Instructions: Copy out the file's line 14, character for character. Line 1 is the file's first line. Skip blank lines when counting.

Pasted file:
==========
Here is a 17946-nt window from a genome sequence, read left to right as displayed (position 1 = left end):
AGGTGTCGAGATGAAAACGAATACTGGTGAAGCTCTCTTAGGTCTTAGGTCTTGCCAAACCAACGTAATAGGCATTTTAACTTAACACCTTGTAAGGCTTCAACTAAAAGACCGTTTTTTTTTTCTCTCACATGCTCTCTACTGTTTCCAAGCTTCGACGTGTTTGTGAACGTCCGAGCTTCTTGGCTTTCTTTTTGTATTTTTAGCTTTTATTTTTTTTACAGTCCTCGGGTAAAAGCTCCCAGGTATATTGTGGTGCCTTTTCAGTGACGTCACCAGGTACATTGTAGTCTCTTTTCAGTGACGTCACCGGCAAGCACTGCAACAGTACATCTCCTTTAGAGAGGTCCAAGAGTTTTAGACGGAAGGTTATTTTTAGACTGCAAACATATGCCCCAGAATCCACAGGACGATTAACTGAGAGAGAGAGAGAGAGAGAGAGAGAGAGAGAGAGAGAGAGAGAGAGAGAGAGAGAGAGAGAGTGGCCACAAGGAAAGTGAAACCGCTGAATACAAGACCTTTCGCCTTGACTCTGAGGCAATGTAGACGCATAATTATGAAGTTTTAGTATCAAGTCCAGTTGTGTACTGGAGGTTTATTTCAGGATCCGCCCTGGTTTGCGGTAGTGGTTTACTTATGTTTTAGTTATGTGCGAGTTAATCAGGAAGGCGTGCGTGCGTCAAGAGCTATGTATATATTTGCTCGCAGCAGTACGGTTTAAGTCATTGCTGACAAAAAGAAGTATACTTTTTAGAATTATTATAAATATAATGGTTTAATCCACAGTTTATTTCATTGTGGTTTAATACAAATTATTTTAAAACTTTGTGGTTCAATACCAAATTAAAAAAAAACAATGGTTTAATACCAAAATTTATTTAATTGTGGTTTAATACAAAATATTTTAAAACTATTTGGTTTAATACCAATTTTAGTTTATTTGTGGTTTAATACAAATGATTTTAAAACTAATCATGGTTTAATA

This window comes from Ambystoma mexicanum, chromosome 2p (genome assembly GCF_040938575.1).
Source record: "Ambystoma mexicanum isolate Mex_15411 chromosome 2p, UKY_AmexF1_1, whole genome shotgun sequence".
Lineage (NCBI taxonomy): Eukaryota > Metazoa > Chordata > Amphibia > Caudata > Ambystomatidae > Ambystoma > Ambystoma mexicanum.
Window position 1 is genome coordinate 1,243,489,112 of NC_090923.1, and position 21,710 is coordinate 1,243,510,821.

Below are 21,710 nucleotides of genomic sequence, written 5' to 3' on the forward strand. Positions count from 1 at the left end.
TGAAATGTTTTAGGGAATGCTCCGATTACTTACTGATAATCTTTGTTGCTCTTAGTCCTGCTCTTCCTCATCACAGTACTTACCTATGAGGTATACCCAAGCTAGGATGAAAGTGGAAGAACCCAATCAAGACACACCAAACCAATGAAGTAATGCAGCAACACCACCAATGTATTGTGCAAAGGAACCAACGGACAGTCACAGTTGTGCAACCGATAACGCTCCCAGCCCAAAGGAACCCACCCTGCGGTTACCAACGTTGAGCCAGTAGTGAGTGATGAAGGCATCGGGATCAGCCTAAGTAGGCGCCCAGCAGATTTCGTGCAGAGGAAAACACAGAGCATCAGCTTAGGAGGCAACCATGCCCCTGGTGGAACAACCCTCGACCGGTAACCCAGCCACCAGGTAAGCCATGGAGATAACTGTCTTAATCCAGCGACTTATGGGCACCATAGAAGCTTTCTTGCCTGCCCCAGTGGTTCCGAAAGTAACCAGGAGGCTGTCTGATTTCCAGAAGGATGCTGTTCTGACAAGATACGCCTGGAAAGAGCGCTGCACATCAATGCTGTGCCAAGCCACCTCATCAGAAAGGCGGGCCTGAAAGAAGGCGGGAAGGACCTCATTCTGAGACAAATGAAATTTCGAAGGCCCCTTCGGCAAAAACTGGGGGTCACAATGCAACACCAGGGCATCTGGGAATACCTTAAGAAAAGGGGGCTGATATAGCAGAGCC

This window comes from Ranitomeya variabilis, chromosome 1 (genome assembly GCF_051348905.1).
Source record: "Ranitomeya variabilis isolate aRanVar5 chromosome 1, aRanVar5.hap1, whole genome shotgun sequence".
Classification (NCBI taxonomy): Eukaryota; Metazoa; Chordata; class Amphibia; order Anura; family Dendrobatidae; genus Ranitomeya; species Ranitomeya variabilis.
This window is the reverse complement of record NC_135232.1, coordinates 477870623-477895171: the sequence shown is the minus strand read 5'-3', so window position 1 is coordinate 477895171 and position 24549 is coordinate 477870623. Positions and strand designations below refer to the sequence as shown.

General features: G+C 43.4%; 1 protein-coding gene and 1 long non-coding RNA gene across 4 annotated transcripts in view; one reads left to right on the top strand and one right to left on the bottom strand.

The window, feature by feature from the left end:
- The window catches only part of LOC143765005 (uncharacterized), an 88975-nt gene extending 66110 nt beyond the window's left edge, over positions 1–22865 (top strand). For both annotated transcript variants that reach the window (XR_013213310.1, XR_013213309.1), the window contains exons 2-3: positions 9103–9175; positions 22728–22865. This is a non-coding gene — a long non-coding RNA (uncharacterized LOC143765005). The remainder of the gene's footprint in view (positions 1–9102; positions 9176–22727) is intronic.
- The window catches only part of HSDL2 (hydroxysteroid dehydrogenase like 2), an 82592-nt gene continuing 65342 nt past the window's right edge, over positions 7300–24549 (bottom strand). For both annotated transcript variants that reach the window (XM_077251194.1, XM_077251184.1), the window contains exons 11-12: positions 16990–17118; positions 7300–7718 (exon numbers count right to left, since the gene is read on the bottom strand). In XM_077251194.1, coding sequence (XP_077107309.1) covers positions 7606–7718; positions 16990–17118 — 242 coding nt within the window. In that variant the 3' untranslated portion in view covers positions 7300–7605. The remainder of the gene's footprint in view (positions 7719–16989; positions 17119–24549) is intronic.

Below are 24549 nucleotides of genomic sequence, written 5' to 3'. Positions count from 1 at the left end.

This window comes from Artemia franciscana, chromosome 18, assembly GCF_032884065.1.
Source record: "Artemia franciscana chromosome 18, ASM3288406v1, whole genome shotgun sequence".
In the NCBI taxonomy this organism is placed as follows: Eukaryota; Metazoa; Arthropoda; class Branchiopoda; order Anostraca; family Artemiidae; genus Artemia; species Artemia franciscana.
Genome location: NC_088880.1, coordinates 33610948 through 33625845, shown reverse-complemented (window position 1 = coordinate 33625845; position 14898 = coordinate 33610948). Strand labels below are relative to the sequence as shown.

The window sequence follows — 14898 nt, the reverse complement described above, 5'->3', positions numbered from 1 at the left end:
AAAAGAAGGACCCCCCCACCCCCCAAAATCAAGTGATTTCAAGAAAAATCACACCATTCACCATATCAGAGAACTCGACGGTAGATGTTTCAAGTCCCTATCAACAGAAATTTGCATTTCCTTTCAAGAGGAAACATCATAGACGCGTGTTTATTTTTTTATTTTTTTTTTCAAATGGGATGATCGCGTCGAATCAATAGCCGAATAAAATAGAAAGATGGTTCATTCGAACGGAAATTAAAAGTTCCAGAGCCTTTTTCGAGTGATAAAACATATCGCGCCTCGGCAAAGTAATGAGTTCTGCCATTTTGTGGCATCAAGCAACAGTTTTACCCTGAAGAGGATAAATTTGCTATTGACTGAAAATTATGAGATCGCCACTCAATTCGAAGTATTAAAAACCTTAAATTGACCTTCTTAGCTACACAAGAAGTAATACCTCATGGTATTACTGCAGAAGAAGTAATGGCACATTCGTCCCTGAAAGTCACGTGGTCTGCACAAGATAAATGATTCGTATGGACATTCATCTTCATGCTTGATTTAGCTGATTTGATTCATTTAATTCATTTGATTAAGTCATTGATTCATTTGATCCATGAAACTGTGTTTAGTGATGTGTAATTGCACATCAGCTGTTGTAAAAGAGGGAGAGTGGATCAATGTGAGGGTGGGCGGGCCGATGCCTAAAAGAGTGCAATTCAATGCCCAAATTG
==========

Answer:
The window, feature by feature from the left end: